By Lisabet Sarai
My first erotic work was published by a U.K. house, the late lamented Black Lace. Inspired by reading a Black Lace title by another author, I specifically targeted the book toward that trailblazing "erotica by and for women" imprint. Before I began, I made sure that I studied the extensive and somewhat shrill Black Lace guidelines, and I did my best to follow them. Single quotes around dialogue. No periods after honorifics like "Mr" and "Mrs". British spelling (no zeds allowed!) and vocabulary.
I tried, I really did. However, it's hard to reverse thirty odd years of writing habit. Kerri Sharp, the extremely activist Black Lace editor during this period, found errors on practically every page.
Correcting the spelling and punctuation issues didn't cause much difficulty. Vocabulary was a different story ("storey"? Maybe not!). I really hadn't realized (or should that be "realised"?) how many common concepts are addressed by different words in British versus American English. I particularly recall Ms. Sharp (i.e. "Ms Sharp") lamenting about my frequent use of "panties" to refer to my heroine's undergarments.
Apparently I employed the term quite frequently, often in juxtaposition with concepts of dampness. I just couldn't agree to replace all those references with "knickers". At the time, I could scarcely think the word "knickers" with a straight face. It reminded me of Monty Python (though as far as I can recall there's no MP sketch centered on ladies' underwear). My heroine is American, I protested via email. She'd never call her panties "knickers", any more than she'd refer to a sweater as a "jumper" or consider having sex in the "loo". And how could something called "knickers" ever be erotic?
We eventually compromised (hey! an American word that uses "ise"!), using "bikinis" in at least some of the instances where Kate's underwear is under consideration. As I recall, male clothing raised some issues, too. If I'm not mistaken, British men don't wear pants. They wear trousers. It didn't seem to matter that Gregory was also a Yank, albeit tempered by long years living in the Far East.
Ms. Sharp won most of the vocabulary battles - she was, after all, the editor, and I was seriously intimidated by the whole process of publication. Ironically, after Raw Silk went out of print and I reclaimed the rights, I sold it to the New York erotica imprint Blue Moon. They published it without a single edit - British spelling, punctuation and vocabulary intact.
The funny thing is that these days, a lot of my writing is once again being published by a company in the United Kingdom. Total-E-Bound is located in the historic town of Lincoln and I suspect that at least half of their authors are British. Fortunately, the editors at TEB sympathize (oh, I mean "sympathise") with their benighted colonial cousins. House style requires British spelling and verb forms, but vocabulary depends on where the story is set, and dialogue punctuation uses American conventions. In addition, they provide a Word template that highlights my errors when I unwittingly use a "z" instead of an "s" or fail to add the "u" in words like "colour" and "glamour".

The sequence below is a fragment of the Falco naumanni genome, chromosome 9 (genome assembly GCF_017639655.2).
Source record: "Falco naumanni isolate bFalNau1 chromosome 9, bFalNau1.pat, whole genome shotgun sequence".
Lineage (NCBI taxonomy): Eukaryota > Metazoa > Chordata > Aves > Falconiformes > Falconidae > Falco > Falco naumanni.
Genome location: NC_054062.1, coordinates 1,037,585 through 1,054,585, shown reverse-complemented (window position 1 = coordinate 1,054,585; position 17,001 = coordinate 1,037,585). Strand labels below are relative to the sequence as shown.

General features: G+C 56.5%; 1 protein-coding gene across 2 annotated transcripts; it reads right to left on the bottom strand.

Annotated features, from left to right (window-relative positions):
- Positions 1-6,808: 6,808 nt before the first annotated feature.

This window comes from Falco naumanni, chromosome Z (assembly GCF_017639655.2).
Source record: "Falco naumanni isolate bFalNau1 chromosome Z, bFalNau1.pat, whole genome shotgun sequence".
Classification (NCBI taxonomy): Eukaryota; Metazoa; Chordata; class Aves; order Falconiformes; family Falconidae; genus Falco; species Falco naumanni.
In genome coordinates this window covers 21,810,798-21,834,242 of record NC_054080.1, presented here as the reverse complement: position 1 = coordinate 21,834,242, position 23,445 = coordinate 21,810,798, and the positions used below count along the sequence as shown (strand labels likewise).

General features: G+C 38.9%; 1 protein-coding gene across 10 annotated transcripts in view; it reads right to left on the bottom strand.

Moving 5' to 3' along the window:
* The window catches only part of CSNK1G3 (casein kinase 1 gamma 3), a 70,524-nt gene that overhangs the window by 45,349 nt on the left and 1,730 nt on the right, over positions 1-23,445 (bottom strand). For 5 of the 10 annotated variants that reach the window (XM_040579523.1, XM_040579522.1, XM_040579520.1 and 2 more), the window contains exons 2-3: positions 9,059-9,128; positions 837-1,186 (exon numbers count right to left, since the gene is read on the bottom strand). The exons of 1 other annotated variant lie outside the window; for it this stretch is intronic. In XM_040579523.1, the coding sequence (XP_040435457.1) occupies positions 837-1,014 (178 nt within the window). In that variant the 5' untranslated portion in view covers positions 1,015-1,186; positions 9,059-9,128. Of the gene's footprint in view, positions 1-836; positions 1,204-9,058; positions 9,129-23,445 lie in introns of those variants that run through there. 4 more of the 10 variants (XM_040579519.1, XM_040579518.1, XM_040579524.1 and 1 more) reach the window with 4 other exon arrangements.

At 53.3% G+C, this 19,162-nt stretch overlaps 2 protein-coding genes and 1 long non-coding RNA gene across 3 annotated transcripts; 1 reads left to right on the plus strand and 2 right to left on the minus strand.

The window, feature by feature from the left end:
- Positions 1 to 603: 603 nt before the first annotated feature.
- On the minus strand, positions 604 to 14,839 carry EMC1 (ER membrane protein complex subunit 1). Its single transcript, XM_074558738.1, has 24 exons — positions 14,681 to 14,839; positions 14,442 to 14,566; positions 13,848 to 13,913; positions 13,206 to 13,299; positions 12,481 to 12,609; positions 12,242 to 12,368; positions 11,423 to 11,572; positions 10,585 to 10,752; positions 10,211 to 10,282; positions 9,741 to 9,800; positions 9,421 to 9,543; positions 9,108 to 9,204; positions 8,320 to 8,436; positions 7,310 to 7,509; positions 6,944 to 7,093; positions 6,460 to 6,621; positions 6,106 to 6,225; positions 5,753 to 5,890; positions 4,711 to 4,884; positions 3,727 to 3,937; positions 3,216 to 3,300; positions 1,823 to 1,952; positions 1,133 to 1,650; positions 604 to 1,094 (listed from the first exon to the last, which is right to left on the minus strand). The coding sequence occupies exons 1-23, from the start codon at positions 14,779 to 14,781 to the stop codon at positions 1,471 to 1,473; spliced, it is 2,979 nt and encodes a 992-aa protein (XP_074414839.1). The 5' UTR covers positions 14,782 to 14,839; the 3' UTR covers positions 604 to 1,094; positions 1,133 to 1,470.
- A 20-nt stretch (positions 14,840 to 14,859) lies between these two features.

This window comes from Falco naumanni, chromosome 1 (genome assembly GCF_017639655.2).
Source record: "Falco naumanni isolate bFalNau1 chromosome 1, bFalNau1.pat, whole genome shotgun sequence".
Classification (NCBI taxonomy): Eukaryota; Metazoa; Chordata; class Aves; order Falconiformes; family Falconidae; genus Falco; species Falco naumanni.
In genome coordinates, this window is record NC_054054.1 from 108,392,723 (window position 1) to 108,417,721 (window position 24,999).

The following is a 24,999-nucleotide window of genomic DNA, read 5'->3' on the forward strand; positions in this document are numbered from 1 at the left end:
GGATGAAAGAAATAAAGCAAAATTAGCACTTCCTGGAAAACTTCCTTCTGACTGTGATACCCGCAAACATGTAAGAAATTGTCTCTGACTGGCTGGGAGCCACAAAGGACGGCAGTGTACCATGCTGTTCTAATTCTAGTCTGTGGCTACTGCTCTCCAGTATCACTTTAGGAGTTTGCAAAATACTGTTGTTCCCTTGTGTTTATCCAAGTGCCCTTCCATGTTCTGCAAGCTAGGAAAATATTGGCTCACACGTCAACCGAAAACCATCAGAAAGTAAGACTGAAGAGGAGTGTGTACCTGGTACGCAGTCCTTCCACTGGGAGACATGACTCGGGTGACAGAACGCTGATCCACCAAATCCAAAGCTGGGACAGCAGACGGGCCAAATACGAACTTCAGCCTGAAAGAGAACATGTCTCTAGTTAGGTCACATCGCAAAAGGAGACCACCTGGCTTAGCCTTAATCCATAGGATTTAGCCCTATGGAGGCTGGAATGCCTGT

I still have trouble with past tense verb forms. If I'm not thinking about it, I'll write "spilled" or "burned" or "kneeled" - given my penchant for BDSM, I use the latter a good deal! - only to have these corrected by my editor to "spilt", "burnt" and "knelt". Sometimes the template points out these issues but often it does not. Since I've learned (sorry - "learnt") to more or less ignore Word's grammar corrections, I won't usually notice anyway.
It's enough to give me a major headache. Sometimes, I wish I were a Brit. There's the food to consider, but I'm a decent cook, so I'd make do. Practically everything else about England appeals to me: its rich history; its extensive literary tradition; the knicker-dampening effects of a British accent, especially tripping off the tongue of Sean Connery or Michael Caine; the peculiarly British enthusiasm for corporal punishment...
If I were British, I'd be able to give TEB stories that required far less editing. And that's not all. I'd be able to use fabulous, emotionally evocative words like "whinge", "knackered", "posh", "bollocks" and "bloody", with authority and flair. When I sat down to pen this post, I had some notion that I'd adopt a British voice and pepper my essay with the colorful (excuse me, "colourful") slang that I find so appealing. I gave up on that idea pretty quickly - it was a far more difficult task than pretending to be Jane Austen - even if she was a Brit.
So I guess I have to accept the fact that I'm a Yank, unable to write the Queen's English with the same fluency and control as Charlotte and her compatriots. Indeed, one reason I adore Charlotte's work is the intensely English tone of her characters' thoughts and conversations.
You know, actually, the Brits put up this front of being all conservative and conformist, but I think they may have dirtier minds than anyone else. (Our Saturday guest, Jacqueline Applebee, agrees.)
Maybe I've got some Anglo-Saxon ancestors.